How well do the MoonLights meeting their strength-in-all-directions goal? Here's the WIND TUNNEL TEST results. Very good results indeed! MoonLight tents handle winds about double what regular tents can, which equates to being four times stronger (force goes as the speed squared). We use some pretty fat poles so if you account for those in the ML2v2, for instance (they're roughly twice as strong as regular poles), that means the design alone accounts for the other 2X. Details and data

Wind test graphic 1331 new ML2v2 no v1 comparison

All right, that was a nice scratch-the-surface for the "exceptionally strong" goal. The navigation to the left provide more information on strength and the other goals. Perhaps
the problems solved and no-sagging discussions would be good to read next?

Oh right! The buy buttons! "Always be closing" is the retail mantra…they're

a) My good friend, David Mydans, tent designer (and more) at REI from 1988-2015, is particularly fond of this poetic metaphor for the fundamental essence of his tent “babies.”

b) Also extremely important for dealing with condensation on the underside of the rainfly.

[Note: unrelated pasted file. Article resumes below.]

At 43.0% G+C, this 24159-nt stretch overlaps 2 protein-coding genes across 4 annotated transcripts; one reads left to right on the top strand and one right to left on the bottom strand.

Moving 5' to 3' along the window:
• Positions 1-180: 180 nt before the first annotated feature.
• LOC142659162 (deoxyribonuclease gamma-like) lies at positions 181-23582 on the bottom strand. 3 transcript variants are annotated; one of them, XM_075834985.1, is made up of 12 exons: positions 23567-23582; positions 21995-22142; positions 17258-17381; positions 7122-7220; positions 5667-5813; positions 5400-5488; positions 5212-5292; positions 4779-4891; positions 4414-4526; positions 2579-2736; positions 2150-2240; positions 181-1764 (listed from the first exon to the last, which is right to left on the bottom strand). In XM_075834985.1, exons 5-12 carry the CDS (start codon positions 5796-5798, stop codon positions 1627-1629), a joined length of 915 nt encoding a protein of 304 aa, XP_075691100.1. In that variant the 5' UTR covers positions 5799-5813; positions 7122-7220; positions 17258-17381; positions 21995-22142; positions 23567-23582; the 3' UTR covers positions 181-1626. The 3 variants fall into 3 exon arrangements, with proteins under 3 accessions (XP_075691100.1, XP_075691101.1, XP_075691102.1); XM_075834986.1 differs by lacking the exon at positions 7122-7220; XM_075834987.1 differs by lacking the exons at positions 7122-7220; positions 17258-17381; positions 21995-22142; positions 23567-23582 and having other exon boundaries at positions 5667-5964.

c) We use the absolutely brilliant DAC components for this feature. They were invented by Jake Lah, the owner of the tent pole company DAC. Oddly, we’re one of the few manufacturer’s using them.

d) If you used actual guylines this way, it would the “Internal Guy System” invented in the 1980s by Paul Kramer at Sierra Designs and the
strength hack we had for our ML2 v1.

e) Many of the lightest weight modern tents are based on variations of the close-to-minimum tent pole design first used in the Walrus Rapeede tent, invented by George Marks in the late 90s. This design used 3-way hubs front and back with a single lengthwise pole spanning the middle. Adding a single single cross pole on top holds the long sidewalls of the tent up and outward.

f) To be clear, what I'm claiming is that PL poles are the lightest of any similar strength (or stiffness) aluminum poles. Weight efficiency goes up with bigger outside diameters, so the ultimate strength-to-weight pole has a large outside diameter with walls as thin as possible.